This might give you an idea. Data is from 2009 and gathered by the IRS and the city comptroller’s office.
|NYC Federal AGI||Count||Pct|
|$200,000 to $500,000||89,197||2.50%|
|$500,000 to $1,000,000||19,333||0.60%|
|$1,000,000 to $5,000,000||12,996||0.40%|
|$5,000,000 or more||1,916||0.10%|
Unfortunately the data I was looking at wasn’t granular enough to show the exact breakpoints that correspond to the fiscal cliff deal (aka American Taxpayer Relief Act of 2012). However, you get the sense that there are close to 120,000 tax filers, about 3.5% of the city’s taxpayers, that may notice a significant increase in their tax bill (income taxes, AMT, less deductions/exclusions, medicare contribution, capital gains, et al). The exact impact will vary I suppose based on certain variables and degree of creative interpretation of tax laws. I would guess the income distribution in this town hasn’t changed radically since 2009…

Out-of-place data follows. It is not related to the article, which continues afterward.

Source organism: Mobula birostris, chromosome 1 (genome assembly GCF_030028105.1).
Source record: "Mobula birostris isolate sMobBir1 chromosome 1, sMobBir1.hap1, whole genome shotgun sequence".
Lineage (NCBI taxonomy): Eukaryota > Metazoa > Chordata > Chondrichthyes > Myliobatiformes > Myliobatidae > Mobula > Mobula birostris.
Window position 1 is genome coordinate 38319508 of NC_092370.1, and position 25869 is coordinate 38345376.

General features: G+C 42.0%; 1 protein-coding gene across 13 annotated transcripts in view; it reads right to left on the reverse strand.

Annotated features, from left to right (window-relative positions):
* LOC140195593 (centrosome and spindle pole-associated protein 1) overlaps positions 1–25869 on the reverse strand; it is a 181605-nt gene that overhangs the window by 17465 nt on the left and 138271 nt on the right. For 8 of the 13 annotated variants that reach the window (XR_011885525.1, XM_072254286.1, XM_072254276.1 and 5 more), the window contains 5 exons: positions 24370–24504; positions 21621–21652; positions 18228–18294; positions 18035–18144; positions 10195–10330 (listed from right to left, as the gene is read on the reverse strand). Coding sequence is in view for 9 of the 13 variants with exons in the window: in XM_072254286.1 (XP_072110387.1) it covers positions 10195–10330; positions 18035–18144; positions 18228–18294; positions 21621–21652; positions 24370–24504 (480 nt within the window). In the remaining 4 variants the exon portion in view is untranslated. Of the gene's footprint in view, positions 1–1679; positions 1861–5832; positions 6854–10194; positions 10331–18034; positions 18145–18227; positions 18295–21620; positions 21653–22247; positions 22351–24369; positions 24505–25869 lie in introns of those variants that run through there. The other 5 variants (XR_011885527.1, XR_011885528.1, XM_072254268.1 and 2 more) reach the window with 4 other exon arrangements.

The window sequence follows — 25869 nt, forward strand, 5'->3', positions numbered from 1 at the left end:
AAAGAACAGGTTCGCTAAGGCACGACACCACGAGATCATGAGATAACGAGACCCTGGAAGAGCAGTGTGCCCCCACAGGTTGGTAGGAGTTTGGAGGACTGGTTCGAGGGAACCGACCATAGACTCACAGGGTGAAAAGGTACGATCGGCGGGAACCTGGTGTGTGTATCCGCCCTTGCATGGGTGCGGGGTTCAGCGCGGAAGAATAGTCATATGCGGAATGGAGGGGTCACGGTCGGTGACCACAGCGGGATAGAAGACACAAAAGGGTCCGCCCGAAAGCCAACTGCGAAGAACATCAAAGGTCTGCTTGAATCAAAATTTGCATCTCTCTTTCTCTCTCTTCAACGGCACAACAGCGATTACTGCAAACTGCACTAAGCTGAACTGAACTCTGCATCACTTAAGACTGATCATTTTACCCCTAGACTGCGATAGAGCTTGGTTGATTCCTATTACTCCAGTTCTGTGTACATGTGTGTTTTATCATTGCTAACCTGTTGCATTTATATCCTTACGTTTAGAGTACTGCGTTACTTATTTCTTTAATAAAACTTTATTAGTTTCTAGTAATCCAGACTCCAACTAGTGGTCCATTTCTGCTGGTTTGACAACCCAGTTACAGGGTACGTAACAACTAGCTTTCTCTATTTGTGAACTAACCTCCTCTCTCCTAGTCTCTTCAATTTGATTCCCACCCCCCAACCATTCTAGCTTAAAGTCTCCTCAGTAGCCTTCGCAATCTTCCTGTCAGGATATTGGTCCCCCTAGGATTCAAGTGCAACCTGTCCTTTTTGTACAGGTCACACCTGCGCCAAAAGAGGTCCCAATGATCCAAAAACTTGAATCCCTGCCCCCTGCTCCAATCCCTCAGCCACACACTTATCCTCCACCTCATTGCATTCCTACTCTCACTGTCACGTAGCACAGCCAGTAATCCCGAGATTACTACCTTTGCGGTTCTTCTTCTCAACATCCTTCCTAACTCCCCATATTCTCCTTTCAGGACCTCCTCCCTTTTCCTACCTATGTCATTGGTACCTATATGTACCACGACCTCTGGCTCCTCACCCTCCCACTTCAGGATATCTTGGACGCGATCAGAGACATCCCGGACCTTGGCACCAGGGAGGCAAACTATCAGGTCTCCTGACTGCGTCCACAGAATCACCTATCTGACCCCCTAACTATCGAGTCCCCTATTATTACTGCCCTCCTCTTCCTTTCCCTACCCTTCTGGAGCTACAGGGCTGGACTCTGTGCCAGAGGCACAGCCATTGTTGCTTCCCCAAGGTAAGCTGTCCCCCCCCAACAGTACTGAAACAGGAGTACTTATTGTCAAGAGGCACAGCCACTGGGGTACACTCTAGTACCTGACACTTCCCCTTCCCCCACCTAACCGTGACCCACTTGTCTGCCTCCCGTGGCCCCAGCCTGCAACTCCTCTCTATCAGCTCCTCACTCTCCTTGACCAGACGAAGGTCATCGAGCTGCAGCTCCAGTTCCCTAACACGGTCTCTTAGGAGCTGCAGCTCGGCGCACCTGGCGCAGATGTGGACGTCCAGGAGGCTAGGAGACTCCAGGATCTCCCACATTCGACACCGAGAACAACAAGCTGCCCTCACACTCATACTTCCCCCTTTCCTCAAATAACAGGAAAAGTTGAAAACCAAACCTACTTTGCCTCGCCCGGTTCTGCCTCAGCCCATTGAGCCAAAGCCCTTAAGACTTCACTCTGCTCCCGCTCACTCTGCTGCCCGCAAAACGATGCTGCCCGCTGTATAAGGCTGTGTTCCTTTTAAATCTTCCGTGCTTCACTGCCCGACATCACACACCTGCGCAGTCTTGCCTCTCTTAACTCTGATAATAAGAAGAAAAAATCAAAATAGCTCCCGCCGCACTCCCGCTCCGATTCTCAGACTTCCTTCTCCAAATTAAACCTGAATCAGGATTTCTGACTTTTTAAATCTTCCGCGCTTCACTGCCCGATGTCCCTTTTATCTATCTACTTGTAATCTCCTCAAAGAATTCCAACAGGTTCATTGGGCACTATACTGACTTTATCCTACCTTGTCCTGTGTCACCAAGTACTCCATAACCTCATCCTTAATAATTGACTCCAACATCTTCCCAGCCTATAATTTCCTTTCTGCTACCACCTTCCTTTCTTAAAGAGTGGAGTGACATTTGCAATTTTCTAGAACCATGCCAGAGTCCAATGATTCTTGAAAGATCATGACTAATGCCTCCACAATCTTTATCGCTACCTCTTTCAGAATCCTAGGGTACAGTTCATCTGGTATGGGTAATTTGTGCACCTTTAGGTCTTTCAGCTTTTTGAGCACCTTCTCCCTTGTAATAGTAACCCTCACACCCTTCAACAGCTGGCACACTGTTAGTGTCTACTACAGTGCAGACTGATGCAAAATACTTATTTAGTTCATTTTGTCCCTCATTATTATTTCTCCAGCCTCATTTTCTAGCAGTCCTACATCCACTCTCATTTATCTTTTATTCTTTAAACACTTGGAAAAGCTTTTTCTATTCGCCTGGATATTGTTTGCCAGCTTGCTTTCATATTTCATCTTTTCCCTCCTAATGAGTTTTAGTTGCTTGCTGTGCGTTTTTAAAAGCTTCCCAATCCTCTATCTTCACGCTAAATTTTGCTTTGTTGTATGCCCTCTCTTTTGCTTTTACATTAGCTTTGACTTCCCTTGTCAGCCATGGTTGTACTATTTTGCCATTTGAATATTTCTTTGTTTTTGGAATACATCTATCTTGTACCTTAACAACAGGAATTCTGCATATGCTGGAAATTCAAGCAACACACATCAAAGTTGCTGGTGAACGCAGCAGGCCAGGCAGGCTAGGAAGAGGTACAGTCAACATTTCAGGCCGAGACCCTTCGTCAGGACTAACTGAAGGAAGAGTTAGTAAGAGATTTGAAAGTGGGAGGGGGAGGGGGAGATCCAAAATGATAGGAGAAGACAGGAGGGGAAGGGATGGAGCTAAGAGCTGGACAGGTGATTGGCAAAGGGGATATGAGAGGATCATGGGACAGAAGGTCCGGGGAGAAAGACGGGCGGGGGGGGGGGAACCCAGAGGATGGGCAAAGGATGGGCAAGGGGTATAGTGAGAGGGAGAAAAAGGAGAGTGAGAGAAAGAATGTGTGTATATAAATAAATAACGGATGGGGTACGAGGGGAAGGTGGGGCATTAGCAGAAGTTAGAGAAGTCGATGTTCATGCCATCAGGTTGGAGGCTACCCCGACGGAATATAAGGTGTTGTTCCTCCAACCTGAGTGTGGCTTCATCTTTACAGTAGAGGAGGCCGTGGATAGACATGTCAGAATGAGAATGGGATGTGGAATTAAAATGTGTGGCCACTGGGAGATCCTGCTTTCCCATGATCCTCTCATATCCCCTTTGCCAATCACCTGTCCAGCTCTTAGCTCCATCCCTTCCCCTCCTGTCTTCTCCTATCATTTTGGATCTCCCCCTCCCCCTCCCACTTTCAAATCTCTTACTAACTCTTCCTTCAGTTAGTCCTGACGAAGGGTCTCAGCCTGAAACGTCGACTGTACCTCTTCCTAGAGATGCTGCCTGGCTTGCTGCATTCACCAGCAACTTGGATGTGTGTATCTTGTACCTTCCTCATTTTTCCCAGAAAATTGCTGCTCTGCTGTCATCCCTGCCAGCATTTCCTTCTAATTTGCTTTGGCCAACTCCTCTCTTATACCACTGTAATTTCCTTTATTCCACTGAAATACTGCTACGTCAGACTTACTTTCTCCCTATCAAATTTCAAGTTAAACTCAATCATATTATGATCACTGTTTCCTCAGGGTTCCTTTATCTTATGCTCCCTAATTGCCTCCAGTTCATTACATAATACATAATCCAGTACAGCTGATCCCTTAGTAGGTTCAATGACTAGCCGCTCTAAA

Doesn’t this city have more than 8 million people?
I understand that many people don’t have to pay federal income taxes based on age, income, and filing status. For example students making nothing or next to nothing, seniors living on social security, etc. According to Wikipedia 18.5% of New Yorkers are below the Federal poverty line (about 1.5 million people). Another site indicates about 3.5 million NYers are 19 years old or younger, and maybe 950,000 or so seniors (65 and up). Wonder if that is the bulk of the difference…